Slow and steady wins the race, right? This week I went veggie heavy and it seems to have paid off. So I’ll be doing that again this week too. I really like how I feel when I eat veggies, so this will be something that I continue to do.
Things at work are starting to slow down just a little, so I’m looking forward to being able to spend time at the pool and slowly get back into a fitness routine. I want to get back down to the lowest weight I have been during this whole process by the time I see my surgeon again in July for my 2-year follow up appointment. I think it is possible since it is 11 pounds away. It will be tough, but I think I can do it. Or at the very least, I can get awfully damn close to it.
I’m also starting to think about new goals to set for myself. For example, next Memorial Day weekend, I would like to participate in the Carry the Load walk in Dallas. It’s a walk that benefits a foundation that assists veterans, first responders and their families. I want to do more things like that when I can. But I also want to be in good shape when I do it too.
This week, I’m prepping roast broccoli, pesto roasted potatoes, cumin roasted carrots, and sauteed peas and carrots to eat. I’ve also got some strawberries to snack on, and some asparagus to eat with my dinners this week. I’ve planned to pack a salad for two lunches this week as well. I’m not going full on vegetarian, but I do like how eating more plants makes me feel.
I was thinking the other day about what I had eaten for the day, and I worried that I’d eaten too much. Then I realized that the sum total of what I generally eat in one day is what some people eat at one sitting.
It blows my mind that what I eat in one whole day, I used to be able to eat all at once. And then have room for more.
This is a complete and total mindfuck, and no one ever tells you that pre-op. NO ONE.
There are so many moments like this, and you don’t realize it until you’re firmly entrenched in the life that besides cutting out most of your stomach, you’ve also permanently altered your thinking about what you eat, when you eat, how you eat, and how much you eat. It’s like thinking about eating becomes front and center in your mind, even though you may have never intended for it to be. Yet there it is: what are you having for breakfast? When are you having lunch? How much protein did you pack with you today? What time is dinner? Did you make breakfast for tomorrow yet? There are days I feel consumed by food, and I really, really hate it. I also feel like my perception of food has been grossly distorted, just as my perception of my self has become distorted.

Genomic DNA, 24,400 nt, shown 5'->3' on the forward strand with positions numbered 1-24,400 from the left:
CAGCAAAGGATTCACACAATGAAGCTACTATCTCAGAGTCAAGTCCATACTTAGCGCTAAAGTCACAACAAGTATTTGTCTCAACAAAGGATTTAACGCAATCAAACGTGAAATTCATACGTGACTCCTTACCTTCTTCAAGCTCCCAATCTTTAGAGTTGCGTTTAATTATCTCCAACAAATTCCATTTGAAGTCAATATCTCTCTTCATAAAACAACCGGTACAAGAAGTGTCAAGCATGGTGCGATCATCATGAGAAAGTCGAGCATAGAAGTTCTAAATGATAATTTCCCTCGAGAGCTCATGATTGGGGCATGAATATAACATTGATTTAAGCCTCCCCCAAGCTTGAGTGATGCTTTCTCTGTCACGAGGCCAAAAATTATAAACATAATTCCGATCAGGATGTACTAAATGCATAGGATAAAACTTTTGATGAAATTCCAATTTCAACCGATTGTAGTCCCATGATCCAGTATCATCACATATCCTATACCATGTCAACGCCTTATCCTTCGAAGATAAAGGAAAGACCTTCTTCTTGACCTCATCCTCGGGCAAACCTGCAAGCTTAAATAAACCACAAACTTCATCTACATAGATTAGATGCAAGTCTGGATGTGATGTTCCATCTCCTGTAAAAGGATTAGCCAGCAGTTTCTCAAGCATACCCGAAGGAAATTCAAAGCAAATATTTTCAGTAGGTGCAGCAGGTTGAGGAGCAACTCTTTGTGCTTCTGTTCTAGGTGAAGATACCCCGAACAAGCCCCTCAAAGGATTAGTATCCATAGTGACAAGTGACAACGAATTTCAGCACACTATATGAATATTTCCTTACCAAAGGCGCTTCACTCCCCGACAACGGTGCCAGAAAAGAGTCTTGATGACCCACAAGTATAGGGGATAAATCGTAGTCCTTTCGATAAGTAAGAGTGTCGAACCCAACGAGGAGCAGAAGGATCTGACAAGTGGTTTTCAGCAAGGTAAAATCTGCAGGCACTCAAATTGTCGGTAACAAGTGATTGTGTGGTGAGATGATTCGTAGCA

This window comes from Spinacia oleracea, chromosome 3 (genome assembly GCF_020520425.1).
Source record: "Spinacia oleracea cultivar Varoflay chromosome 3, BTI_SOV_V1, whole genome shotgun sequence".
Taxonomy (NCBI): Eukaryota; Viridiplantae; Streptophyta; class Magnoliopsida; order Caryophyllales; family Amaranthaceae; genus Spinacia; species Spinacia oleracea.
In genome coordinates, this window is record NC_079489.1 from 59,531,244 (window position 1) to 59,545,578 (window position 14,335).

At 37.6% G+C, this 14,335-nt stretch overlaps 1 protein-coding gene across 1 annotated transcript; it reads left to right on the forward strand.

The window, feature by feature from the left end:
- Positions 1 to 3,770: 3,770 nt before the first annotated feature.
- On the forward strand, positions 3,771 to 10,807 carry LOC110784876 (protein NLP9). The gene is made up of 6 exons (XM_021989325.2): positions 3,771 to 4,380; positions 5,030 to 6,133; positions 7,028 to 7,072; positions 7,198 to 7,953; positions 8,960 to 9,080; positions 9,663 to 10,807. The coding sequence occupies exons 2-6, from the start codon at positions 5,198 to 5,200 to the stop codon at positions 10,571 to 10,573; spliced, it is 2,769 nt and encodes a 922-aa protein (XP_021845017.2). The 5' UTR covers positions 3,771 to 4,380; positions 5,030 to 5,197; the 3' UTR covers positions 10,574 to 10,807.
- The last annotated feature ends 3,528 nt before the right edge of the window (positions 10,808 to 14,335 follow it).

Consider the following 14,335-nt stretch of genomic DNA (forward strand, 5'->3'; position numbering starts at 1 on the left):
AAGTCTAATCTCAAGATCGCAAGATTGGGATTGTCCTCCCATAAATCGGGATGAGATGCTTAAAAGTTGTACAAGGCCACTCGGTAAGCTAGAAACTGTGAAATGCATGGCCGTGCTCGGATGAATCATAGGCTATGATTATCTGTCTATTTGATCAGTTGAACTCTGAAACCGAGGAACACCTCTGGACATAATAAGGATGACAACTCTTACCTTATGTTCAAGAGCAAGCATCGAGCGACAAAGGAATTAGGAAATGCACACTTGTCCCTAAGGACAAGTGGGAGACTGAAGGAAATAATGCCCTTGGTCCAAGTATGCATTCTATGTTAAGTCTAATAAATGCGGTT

And I worry that I will never be whatever normal is. I worry that I will never experience what normal is supposed to be.
Whatever that is.
I haven’t had my surgery yet and this is something that I’ve been fearing. The not feeling normal feeling. I feel that now in spades but sometimes people act like losing a ton of weight will give you that feeling. Thank you for sharing. This has given me something to really chew on for the next few months leading up to surgery.
I never gave it a thought before I had surgery. Not once. Now that I’m nearly 2 years out and not quite to my goal, I am still wondering if I’ll ever feel normal. It’s something really tough to struggle with. Losing nearly 200 pounds has not left me feeling “normal” in the least bit.
Do you ever regret having the surgery? I’ve worried about that too but I just chalk it up to me being a worrywart.
Not for a minute. I think that if I had not had it, my health would be much worse, I would be depressed, and my quality of life would be miserable. I only regret not having it sooner.
I’m glad to hear you feel that way despite your struggles. Every blog I’ve read and every Instagram post I’ve seen from people post op they’ve all said the same thing. I just go to worst case scenarios all the time and I worry a lot. Thanks for replying. I’m fairly new to WordPress and I’ve been following your blog for a few weeks and enjoying it very much.
Please feel free to ask any questions you have. I’m glad to provide insight into what it’s like to live life post-WLS.
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